Wednesday, October 14, 2009

Anti-Catholic Calvinist Preacher Charles Spurgeon Attacks Crucifixes and Crosses as Idols

By Dave Armstrong (10-14-09)

He didn't "get" it, either (a thing that Martin Luther himself got). Recently, I chronicled equally clueless arguments along the same lines from Protestant "reformers" Calvin, Zwingli, and Bullinger.

* * * * *

I. First, let us enquire, WHAT IS THIS CROSS OF CHRIST to which some men are sadly said to be enemies?

Of course, it is not the material cross. It is not anything made in the shape of the cross. There are some who can fall down and adore a cross of wood, or stone, or gold, but I cannot conceive of a greater wounding of the heart of Christ than to pay reverence to anything in the shape of a cross, or to bow before a crucifix! I think the Savior must say, “What? What? Am I the Son of God and do they make even Me into an idol? I who have died to redeem men from their idolatries, am I, Myself, taken and carved, and chiseled, and molten, and set up as an image to be worshipped by the sons of men?” When God says, “You shall not make unto you any graven image, or any likeness of anything that is in Heaven above, or that is in the earth beneath, or that is in the water under the earth: you shall not bow down yourself to them, nor serve them,” it is a strange fantasy of human guilt that men should say, “We will even take the image of the Son of God, or some ghastly counterfeit that purports to be His image, and will bow down and worship it, as if to make the Christ of God an accomplice in an act of rebellion against the commandment of the holy Law.” No, it is not the material cross to which Paul alludes—we have nothing to do with those outward symbols! We might have used them much more, but they have been so perverted to idolatry that some of us almost shudder at the very sight of them!

(Sermon #2553: The Enemies of the Cross of Christ; Metropolitan Tabernacle, Newington, 26 October 1884)


~*Miss Kelly Jay*~ said...

How can Jesus Christ NOT be our idol?! The First Commandment says "Thou shall have no other gods before ME." This affirms that Jesus, who is God, is supposed to be our idol.

I like Jesus on the cross. It is a reminder that "He gave his life to be a ransom for many."

Dave Armstrong said...

One would think so, wouldn't one? But like I said, these guys just don't get it. I think it speaks volumes as to the lack of what we might call a "Christian imagination" on their part.

I certainly had no such aversion to crosses or crucifixes when I was a fervent evangelical. I would have thought such a thing was every bit as absurd then as I do now.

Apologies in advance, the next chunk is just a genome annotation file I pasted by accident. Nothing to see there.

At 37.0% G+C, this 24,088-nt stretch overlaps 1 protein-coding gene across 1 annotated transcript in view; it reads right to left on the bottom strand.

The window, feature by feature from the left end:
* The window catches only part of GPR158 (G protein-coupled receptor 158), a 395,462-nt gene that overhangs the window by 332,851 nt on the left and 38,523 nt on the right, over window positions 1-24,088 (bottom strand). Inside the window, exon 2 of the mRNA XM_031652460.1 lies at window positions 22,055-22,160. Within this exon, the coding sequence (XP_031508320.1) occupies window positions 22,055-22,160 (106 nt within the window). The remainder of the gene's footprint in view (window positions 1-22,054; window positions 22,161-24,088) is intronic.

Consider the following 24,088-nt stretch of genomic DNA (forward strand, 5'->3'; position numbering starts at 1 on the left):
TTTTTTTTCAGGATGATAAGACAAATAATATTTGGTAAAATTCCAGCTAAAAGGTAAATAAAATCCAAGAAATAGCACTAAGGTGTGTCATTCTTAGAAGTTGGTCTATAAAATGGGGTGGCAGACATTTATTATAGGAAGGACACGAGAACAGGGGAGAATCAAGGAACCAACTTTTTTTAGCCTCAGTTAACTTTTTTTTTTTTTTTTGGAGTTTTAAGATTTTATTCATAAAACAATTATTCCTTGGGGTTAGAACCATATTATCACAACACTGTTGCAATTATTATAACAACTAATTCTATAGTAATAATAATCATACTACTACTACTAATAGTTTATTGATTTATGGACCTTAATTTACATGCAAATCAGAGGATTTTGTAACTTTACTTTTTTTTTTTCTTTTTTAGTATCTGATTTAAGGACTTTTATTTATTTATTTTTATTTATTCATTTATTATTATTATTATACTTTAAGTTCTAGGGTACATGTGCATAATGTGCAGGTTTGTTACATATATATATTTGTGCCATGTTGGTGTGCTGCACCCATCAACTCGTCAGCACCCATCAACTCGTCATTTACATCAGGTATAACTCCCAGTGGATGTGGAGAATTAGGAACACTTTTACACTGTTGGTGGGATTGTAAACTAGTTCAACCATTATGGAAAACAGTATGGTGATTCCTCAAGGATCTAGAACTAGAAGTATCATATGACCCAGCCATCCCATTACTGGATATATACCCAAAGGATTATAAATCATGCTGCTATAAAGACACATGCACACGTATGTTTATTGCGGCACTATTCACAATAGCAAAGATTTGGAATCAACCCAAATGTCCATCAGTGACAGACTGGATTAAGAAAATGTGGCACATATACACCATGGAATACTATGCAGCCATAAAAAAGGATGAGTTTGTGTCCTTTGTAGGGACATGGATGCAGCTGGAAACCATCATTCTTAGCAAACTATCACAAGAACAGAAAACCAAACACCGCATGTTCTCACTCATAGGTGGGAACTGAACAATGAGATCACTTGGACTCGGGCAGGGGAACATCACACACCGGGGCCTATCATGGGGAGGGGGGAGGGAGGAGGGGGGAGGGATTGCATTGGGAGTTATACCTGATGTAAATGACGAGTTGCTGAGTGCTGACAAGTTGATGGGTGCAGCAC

So it's not even a Catholic-Protestant thing. Luther understood this.

Erwin Fleischer said...

Spurgeon certainly sets himself apart from centuries of Christian practice.

Maureen said...

By this argument, nobody could actually worship Jesus Christ if they met Him on the street. I mean, you'd be responding to a mental image in your brain and a bit of colored light falling on your eye, not to Jesus Himself... because how do we see anything, if not by images?

It gets ridiculous.

Matthew Bellisario said...

This is just another example of how an iconoclastic mindset actually draws the focus off of Christ and refocuses it on the "preacher." This is why their churches are whitewashed tombs with a podium at the center, so they can park themselves at the front and preach their private opinions on the Scriptures to people, rather than celebrate the Divine Liturgy. This is the problem with iconoclasm. It leads to self worship rather than Christocentric worship. I just wrote an article about this the other day. If you are interested in reading more on this topic you can find the article here...

Dave Armstrong said...

All excellent points.

john7078 said...

What about Angels on the Ark made by Moses.

Dave Armstrong said...

Yep. There were all sorts of images, for example (cherubim, etc.), in the Temple, too.

Ben M said...

Just a little follow-up to some comments I made here.

From Medieval Craftsmen: Glass-Painters

“Another decisive blow to glass-painter in the sixteenth century was the devastating effect of the Reformation leading to the break up of the medieval Catholic Church. Long before this there had been opponents to stained glass on religious grounds. In the twelfth century St. Bernard of Clairvaux and the reformed order of Cistercian monks had prohibited coloured and figurative glazing in their churches.

"This austere and seemingly negative response had nevertheless produced some of the most simple and ornamental grisaille panels by medieval glaziers.

"Heretical groups such as the Cathars or the followers of John Wyclif in England, know as Lollards, attacked the institutional church and its fabric and regarded costly and beautiful works of art such as stained glass windows as snares of the devil. When later Protestant reformers attacked Rome, the cult of saints, relics, pilgrimages and monasteries, an art form which was bound up with religious orthodoxy inevitably came under attack.